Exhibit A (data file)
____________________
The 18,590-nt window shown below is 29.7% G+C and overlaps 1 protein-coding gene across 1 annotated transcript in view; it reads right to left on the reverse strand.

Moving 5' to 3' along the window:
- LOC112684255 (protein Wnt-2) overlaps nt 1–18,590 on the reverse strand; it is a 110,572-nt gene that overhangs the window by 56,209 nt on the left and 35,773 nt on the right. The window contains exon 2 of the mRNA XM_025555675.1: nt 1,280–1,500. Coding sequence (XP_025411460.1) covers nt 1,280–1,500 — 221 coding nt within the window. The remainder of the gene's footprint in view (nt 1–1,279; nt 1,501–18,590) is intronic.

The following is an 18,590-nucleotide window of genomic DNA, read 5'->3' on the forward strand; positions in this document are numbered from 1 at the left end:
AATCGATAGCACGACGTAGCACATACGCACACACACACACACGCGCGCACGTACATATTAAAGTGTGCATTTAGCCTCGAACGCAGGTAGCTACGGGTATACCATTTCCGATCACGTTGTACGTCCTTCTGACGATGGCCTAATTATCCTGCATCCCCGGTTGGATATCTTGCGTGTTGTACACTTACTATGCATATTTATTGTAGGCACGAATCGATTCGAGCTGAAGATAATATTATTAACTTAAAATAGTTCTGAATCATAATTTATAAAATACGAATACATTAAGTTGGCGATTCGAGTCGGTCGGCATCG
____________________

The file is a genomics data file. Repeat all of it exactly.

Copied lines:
The 18,590-nt window shown below is 29.7% G+C and overlaps 1 protein-coding gene across 1 annotated transcript in view; it reads right to left on the reverse strand.

Moving 5' to 3' along the window:
- LOC112684255 (protein Wnt-2) overlaps nt 1–18,590 on the reverse strand; it is a 110,572-nt gene that overhangs the window by 56,209 nt on the left and 35,773 nt on the right. The window contains exon 2 of the mRNA XM_025555675.1: nt 1,280–1,500. Coding sequence (XP_025411460.1) covers nt 1,280–1,500 — 221 coding nt within the window. The remainder of the gene's footprint in view (nt 1–1,279; nt 1,501–18,590) is intronic.

The following is an 18,590-nucleotide window of genomic DNA, read 5'->3' on the forward strand; positions in this document are numbered from 1 at the left end:
AATCGATAGCACGACGTAGCACATACGCACACACACACACACGCGCGCACGTACATATTAAAGTGTGCATTTAGCCTCGAACGCAGGTAGCTACGGGTATACCATTTCCGATCACGTTGTACGTCCTTCTGACGATGGCCTAATTATCCTGCATCCCCGGTTGGATATCTTGCGTGTTGTACACTTACTATGCATATTTATTGTAGGCACGAATCGATTCGAGCTGAAGATAATATTATTAACTTAAAATAGTTCTGAATCATAATTTATAAAATACGAATACATTAAGTTGGCGATTCGAGTCGGTCGGCATCG